Sharks and Rays

tan shark swimming above sandy bottom in shallow water
Juvenile Lemon Shark - Virgin Islands National Park

NPS Photo/Richard Lincoln

Popular culture may have led you to believe that sharks are predators you should be frightened of. In reality, only a few of the over 470 species of sharks and rays are aggressive or dangerous to humans. They have much more to fear from us than we do from them, since fishing nets and the market for shark fins pose serious threats to these animals.

Unlike most bony fish that lay millions of eggs, sharks and rays mature slowly and bear relatively few young, making their populations especially vulnerable to the dangers facing them. It is important that we work to protect these amazing fish, since these predators play a critical role in maintaining healthy marine ecosystems – they’ll eat almost anything, including carcasses!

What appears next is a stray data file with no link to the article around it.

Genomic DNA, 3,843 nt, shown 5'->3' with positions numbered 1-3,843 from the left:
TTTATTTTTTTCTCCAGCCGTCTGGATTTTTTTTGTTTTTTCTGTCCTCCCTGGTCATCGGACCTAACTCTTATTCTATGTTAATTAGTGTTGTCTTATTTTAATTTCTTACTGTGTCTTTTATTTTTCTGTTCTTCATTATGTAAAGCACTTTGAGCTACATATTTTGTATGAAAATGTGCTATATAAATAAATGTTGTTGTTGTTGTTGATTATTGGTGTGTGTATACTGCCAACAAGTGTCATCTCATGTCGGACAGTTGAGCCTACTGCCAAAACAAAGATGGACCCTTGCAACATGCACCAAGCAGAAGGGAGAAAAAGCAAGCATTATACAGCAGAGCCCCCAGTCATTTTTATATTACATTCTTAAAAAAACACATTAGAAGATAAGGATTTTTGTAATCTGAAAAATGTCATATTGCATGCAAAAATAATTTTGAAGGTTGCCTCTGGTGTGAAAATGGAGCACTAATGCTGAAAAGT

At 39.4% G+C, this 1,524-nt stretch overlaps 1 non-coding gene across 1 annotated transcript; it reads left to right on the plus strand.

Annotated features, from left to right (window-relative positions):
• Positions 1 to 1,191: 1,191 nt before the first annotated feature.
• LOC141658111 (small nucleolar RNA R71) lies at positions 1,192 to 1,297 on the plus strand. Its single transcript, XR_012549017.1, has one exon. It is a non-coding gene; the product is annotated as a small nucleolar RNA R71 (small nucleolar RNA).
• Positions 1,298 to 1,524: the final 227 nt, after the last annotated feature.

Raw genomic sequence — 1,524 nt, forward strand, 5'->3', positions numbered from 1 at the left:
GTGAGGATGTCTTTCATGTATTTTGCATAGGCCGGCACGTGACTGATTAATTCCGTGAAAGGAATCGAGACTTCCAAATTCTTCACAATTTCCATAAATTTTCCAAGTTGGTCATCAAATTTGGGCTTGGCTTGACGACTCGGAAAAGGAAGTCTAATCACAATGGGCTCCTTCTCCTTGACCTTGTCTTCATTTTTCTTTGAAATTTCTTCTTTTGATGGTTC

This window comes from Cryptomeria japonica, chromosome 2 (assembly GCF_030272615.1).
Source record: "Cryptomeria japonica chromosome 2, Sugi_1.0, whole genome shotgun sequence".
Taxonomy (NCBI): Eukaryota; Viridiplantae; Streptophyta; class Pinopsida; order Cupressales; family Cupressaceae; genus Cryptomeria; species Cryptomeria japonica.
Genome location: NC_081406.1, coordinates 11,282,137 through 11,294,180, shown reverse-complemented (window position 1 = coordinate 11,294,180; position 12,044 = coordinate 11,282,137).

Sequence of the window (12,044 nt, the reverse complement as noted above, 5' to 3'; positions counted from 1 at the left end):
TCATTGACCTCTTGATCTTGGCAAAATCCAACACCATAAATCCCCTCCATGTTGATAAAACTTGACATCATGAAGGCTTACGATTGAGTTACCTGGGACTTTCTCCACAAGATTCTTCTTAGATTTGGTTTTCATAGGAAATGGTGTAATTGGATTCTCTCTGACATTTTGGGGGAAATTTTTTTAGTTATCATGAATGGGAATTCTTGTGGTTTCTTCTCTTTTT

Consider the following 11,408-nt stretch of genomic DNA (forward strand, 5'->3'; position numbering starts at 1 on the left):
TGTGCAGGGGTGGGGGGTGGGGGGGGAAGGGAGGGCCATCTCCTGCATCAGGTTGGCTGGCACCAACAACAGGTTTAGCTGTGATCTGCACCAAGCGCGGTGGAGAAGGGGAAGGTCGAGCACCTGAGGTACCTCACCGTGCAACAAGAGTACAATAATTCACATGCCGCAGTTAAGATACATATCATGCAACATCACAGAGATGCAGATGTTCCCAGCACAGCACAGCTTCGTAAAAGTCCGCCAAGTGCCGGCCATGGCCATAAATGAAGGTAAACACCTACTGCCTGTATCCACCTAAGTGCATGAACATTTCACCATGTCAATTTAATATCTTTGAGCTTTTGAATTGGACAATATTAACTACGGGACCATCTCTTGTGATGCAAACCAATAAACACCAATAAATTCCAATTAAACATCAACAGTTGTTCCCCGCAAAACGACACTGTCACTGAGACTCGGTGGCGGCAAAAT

Many species of sharks and rays can be found in coastal national parks. Park scientists at places like Cape Cod, Dry Tortugas, and Point Reyes study sharks and rays to learn more about their role in ocean health. Visit specific park websites to learn about where you can see sharks and rays, as well as for important safety messages about visiting those areas.

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    Last updated: May 19, 2017


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